Exactly one year after the release of their debut single, Oslo based post punk trio DUVEL are back to our pages with their brand new, artsy music video for the track “Sacred Place”, a song off of their recently released debut record “Attempts At Speech“, available now on Fysisk Format. The video reflects the content behind the track, which touches on searching for a sort of security, which the band describes as “a place or a situation where one can feel at home and safe, something you want to fight for”.
In order for this to shine through in the video, the band have joined forces with friend and film-maker Marlene Lyngstad:
We feel she has succeeded in bringing out all the emotions in the song, through her film. The desperation, the confusion and the hunger for acceptance.
Video credits: Directed by Marlene Emilie Lyngstad; Photo by Karoline Sødal; B-foto by Torjus Thesen; Light by Dennis Appelong.
Originating from the basement of the autonomous youth community house Blitz in Oslo, Duvel is a minimalist post-punk band with an energetic, raw sound. ‘Attempts at speech’ is their debut album.
All twelve songs on the album were written and recorded by Zacharias Flaathe, Brage Lindebrekke and Jack Holldorff. All lyrics were written by Jack Holldorff. Their debut composition was ‘Strange’, written in the autumn of 2015. The rest of the songs on the album were written between December of 2016 and November of 2017, which gave Duvel the time they needed to rehearse before recording the album.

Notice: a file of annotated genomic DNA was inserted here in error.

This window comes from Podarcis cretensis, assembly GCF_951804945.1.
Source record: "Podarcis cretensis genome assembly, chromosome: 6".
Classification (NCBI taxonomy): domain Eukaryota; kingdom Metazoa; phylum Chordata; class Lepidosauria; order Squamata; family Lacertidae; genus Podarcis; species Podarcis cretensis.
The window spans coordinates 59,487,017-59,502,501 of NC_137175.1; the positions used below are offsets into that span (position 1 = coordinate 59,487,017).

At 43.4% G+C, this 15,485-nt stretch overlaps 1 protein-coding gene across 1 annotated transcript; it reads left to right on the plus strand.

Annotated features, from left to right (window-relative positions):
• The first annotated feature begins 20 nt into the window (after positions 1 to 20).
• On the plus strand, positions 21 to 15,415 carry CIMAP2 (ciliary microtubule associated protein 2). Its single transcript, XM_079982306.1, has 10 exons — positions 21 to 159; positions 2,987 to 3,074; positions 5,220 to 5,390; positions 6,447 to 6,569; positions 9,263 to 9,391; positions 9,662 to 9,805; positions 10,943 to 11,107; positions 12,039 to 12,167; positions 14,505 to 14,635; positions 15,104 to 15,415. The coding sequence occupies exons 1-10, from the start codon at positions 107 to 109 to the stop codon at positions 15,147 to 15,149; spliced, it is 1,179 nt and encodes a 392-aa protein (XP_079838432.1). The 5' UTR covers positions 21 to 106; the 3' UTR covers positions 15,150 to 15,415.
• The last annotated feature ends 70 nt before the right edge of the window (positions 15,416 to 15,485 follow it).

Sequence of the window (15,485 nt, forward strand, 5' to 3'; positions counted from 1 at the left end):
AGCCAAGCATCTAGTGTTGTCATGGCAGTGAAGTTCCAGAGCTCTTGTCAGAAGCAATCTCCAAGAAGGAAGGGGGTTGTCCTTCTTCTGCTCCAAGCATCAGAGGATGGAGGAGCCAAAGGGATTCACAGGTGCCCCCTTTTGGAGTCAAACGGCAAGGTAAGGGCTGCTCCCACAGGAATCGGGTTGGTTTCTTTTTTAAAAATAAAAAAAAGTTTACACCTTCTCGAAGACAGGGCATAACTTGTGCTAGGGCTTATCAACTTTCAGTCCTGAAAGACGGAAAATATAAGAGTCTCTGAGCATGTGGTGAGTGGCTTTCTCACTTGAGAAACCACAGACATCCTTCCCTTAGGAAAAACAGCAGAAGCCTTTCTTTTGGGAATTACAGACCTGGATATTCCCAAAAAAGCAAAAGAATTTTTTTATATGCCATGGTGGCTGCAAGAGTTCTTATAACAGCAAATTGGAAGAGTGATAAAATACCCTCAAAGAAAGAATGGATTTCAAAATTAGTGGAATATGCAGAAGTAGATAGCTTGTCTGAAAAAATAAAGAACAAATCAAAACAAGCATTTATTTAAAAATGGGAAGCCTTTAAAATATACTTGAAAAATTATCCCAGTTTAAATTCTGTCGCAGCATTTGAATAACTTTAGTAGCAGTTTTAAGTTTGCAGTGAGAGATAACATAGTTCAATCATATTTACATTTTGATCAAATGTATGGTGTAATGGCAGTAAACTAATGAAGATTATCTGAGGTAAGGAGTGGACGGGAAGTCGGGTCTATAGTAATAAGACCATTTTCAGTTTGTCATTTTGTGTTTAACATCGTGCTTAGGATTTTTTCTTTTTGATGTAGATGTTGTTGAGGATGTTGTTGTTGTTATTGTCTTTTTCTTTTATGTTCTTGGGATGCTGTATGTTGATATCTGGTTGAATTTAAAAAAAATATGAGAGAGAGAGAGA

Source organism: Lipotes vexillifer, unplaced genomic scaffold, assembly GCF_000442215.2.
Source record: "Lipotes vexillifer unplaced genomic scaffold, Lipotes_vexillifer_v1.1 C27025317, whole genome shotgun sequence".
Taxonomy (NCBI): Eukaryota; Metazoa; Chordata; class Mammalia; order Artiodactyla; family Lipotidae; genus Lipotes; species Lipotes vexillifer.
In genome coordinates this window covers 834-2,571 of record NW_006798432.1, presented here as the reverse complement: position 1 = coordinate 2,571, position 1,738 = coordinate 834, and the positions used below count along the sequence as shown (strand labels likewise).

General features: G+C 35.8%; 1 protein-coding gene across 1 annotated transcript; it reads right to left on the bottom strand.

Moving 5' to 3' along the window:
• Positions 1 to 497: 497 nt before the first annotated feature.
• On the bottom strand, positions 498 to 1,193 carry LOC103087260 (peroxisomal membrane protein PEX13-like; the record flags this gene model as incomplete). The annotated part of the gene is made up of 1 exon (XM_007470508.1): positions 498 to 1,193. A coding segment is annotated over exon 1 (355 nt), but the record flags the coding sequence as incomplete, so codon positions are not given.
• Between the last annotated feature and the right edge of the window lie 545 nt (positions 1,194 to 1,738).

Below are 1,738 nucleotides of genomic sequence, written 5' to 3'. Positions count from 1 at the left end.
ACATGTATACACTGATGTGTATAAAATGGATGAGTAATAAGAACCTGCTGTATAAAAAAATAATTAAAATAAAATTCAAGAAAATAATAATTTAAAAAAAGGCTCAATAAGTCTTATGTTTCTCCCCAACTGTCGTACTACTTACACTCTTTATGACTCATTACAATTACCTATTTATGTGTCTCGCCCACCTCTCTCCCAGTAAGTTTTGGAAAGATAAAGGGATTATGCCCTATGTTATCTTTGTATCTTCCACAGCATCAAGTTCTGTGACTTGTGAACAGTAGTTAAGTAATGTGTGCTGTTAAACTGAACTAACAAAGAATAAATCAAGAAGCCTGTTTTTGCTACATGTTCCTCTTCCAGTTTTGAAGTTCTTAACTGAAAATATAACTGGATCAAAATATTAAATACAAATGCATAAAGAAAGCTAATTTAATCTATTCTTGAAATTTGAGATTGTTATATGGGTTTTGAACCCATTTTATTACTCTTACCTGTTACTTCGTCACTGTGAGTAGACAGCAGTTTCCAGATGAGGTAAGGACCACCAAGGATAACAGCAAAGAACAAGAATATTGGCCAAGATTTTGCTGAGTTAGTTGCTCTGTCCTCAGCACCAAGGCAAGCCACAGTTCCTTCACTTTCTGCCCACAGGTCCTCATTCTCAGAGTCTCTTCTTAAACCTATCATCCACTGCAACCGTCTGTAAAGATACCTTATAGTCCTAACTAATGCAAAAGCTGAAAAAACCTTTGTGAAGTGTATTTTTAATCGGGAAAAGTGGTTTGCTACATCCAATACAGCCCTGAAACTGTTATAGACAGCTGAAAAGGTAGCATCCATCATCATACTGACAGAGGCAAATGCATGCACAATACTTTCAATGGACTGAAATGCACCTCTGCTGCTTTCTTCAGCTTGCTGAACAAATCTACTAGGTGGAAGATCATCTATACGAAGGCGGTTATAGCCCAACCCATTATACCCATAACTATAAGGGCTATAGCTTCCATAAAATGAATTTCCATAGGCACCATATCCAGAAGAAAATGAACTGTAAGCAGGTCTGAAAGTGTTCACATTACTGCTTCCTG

The ‘Attempts At Speech’ album was recorded at Blitz lydstudio and engineered/produced by Bjørn Larsen. Recorded within two hectic days in the studio, Duvel sound different to most bands these days, as the album revels in a raw, unpolished sound. In Duvel, Fysisk Format hears ‘a brave band that dares to keep rock raw’.
Both Brage and Jack grew up at Nesodden, Zacharias in Ås. Both rural areas outside of Oslo, this shows in the music; There is enough space to explore all thoughts and feelings without experiencing any external interruptions, which in turn, does indeed apply to the songs, as they resonate the urban loneliness so many of us easily can relate to.
Jack Holldorff opens up about the lyrics on the album:
-I would think the reason why some people are afraid of the dark, is that when the lights are out, you lose control. You have no clue about what is happening around you, so your brain tells you that you have to be prepared for anything to happen. Anything, and everything, is possible. Being around other people is a bit like that. You’ll never know what someone else thinks. What are their urges? What do they feel about the people they surround themselves with? You can’t possibly tell. Instead, you just have to accept the fact that anything is possible. Which is a scary thought indeed. There you are; The theme for a lot of the lyrics on the record.
Holldorff shares his thoughts on the title for the album:
-’Attempts at speech’ is no random title. We haven’t been a band for much more than a year, thus this is our first album. In a way, this is the first time we have gotten a chance to really share a piece of ourselves with the rest of the world. Quite like a child’s first attempts at speech.